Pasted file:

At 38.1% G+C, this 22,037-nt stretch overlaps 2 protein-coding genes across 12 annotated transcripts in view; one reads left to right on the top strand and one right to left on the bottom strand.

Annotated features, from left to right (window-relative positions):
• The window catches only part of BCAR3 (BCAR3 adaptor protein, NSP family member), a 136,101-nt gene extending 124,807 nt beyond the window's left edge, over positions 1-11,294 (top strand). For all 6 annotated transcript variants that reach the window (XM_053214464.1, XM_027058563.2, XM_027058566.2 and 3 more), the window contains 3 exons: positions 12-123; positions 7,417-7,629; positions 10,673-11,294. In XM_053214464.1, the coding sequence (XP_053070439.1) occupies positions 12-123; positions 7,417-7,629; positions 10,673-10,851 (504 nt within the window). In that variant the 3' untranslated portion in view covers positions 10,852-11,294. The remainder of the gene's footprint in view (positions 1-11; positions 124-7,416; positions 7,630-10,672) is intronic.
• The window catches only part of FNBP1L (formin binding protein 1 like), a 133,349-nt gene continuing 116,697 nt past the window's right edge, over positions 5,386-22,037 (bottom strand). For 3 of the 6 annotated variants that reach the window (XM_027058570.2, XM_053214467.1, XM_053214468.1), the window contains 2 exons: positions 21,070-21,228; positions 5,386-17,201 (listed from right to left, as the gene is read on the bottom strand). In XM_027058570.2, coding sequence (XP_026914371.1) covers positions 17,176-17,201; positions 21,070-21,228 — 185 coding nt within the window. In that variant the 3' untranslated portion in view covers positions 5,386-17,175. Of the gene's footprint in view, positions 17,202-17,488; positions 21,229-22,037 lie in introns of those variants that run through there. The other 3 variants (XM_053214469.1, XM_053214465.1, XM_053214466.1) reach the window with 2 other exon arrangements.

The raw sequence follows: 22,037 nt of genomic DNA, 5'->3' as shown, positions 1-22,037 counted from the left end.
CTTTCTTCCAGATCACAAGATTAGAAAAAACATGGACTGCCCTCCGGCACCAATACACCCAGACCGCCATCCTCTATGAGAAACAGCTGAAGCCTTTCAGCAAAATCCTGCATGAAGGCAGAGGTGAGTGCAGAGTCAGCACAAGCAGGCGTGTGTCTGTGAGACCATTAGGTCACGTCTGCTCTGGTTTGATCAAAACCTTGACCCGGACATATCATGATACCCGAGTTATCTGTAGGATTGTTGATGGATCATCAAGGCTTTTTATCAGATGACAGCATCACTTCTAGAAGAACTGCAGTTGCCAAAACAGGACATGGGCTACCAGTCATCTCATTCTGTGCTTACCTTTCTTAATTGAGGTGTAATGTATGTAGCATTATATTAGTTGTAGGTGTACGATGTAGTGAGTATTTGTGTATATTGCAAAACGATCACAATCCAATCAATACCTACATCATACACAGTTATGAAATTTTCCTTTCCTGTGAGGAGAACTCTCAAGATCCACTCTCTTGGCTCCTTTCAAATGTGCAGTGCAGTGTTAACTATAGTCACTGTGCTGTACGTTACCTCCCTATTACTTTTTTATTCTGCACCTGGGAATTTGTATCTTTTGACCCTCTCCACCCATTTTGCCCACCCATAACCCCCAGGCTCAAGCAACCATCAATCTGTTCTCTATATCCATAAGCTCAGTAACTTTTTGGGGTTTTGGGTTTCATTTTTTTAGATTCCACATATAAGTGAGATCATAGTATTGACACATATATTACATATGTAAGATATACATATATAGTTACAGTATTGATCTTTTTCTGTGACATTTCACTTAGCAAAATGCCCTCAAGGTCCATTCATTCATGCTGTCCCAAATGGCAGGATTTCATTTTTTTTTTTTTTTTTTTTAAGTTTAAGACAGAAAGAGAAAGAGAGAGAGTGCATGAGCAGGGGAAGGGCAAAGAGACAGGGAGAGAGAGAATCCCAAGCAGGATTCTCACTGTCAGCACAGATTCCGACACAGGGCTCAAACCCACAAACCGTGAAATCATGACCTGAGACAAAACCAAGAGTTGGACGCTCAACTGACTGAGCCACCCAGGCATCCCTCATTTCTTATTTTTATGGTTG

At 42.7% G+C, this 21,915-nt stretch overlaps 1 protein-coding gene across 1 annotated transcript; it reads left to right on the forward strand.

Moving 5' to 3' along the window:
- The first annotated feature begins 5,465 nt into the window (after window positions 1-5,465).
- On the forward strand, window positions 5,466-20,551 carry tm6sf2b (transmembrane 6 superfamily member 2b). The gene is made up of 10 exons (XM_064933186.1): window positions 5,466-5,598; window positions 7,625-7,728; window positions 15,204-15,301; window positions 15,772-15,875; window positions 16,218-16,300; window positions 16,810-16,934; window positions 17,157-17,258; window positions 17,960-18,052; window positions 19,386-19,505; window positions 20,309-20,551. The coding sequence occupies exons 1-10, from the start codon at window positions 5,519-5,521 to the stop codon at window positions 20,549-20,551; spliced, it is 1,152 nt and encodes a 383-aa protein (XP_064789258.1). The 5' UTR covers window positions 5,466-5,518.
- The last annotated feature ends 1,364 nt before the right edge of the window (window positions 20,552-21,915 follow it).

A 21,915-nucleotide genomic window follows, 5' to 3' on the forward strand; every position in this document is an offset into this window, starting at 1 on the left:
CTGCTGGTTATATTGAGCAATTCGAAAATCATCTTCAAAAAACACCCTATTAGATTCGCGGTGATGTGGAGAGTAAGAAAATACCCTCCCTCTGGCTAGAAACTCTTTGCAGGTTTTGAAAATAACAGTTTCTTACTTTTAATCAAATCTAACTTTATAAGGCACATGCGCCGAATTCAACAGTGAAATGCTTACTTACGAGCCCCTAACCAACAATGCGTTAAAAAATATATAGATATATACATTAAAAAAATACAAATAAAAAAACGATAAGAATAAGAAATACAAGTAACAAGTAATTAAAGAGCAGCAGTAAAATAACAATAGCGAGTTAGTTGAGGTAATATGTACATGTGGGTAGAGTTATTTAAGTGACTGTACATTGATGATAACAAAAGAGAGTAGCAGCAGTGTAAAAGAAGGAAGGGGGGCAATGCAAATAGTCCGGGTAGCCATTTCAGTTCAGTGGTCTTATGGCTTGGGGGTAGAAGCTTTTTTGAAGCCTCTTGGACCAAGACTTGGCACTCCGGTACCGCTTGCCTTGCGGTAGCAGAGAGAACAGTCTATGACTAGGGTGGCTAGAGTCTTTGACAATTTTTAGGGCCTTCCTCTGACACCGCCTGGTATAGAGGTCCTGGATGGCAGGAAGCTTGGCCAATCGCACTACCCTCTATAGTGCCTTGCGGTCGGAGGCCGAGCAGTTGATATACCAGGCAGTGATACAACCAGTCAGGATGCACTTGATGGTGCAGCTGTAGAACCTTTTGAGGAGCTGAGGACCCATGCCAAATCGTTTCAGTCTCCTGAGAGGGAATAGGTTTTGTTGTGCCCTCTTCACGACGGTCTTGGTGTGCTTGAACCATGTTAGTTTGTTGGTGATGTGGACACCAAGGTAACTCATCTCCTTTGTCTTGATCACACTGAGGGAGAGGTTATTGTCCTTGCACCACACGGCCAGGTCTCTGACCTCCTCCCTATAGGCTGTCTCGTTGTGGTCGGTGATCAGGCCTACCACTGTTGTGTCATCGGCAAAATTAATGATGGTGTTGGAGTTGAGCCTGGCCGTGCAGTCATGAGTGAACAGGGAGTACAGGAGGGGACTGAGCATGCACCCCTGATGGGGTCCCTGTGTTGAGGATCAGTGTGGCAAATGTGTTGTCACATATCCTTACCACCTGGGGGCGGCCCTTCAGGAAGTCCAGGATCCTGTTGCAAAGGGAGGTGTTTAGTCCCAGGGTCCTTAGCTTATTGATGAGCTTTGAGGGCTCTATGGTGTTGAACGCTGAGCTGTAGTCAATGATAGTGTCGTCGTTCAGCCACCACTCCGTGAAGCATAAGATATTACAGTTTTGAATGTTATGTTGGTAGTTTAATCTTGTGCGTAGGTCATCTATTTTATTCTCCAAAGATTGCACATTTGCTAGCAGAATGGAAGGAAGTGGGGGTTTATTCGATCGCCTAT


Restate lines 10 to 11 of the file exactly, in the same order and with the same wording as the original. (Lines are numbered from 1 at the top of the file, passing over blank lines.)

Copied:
- On the forward strand, window positions 5,466-20,551 carry tm6sf2b (transmembrane 6 superfamily member 2b). The gene is made up of 10 exons (XM_064933186.1): window positions 5,466-5,598; window positions 7,625-7,728; window positions 15,204-15,301; window positions 15,772-15,875; window positions 16,218-16,300; window positions 16,810-16,934; window positions 17,157-17,258; window positions 17,960-18,052; window positions 19,386-19,505; window positions 20,309-20,551. The coding sequence occupies exons 1-10, from the start codon at window positions 5,519-5,521 to the stop codon at window positions 20,549-20,551; spliced, it is 1,152 nt and encodes a 383-aa protein (XP_064789258.1). The 5' UTR covers window positions 5,466-5,518.
- The last annotated feature ends 1,364 nt before the right edge of the window (window positions 20,552-21,915 follow it).